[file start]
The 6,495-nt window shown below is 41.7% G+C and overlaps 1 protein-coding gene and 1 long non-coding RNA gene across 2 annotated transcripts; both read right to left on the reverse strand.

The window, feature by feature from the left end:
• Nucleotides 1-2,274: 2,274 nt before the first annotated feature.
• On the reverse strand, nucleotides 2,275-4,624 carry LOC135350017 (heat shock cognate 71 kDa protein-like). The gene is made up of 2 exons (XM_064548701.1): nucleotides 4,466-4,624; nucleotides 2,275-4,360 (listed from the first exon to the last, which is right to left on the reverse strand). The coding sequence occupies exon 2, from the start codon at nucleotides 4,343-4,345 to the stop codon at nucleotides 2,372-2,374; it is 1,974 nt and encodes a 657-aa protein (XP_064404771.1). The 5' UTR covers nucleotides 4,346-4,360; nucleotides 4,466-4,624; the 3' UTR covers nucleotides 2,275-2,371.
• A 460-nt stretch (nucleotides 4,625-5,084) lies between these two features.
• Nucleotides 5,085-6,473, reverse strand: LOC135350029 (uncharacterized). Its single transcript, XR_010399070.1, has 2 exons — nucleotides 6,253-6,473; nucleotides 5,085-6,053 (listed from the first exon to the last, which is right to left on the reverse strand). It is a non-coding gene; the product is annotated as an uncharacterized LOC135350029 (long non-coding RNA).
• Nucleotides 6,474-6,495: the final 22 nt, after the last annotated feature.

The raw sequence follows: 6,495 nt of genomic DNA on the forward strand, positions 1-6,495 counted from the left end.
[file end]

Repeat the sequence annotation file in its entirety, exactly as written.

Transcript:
The 6,495-nt window shown below is 41.7% G+C and overlaps 1 protein-coding gene and 1 long non-coding RNA gene across 2 annotated transcripts; both read right to left on the reverse strand.

The window, feature by feature from the left end:
• Nucleotides 1-2,274: 2,274 nt before the first annotated feature.
• On the reverse strand, nucleotides 2,275-4,624 carry LOC135350017 (heat shock cognate 71 kDa protein-like). The gene is made up of 2 exons (XM_064548701.1): nucleotides 4,466-4,624; nucleotides 2,275-4,360 (listed from the first exon to the last, which is right to left on the reverse strand). The coding sequence occupies exon 2, from the start codon at nucleotides 4,343-4,345 to the stop codon at nucleotides 2,372-2,374; it is 1,974 nt and encodes a 657-aa protein (XP_064404771.1). The 5' UTR covers nucleotides 4,346-4,360; nucleotides 4,466-4,624; the 3' UTR covers nucleotides 2,275-2,371.
• A 460-nt stretch (nucleotides 4,625-5,084) lies between these two features.
• Nucleotides 5,085-6,473, reverse strand: LOC135350029 (uncharacterized). Its single transcript, XR_010399070.1, has 2 exons — nucleotides 6,253-6,473; nucleotides 5,085-6,053 (listed from the first exon to the last, which is right to left on the reverse strand). It is a non-coding gene; the product is annotated as an uncharacterized LOC135350029 (long non-coding RNA).
• Nucleotides 6,474-6,495: the final 22 nt, after the last annotated feature.

The raw sequence follows: 6,495 nt of genomic DNA on the forward strand, positions 1-6,495 counted from the left end.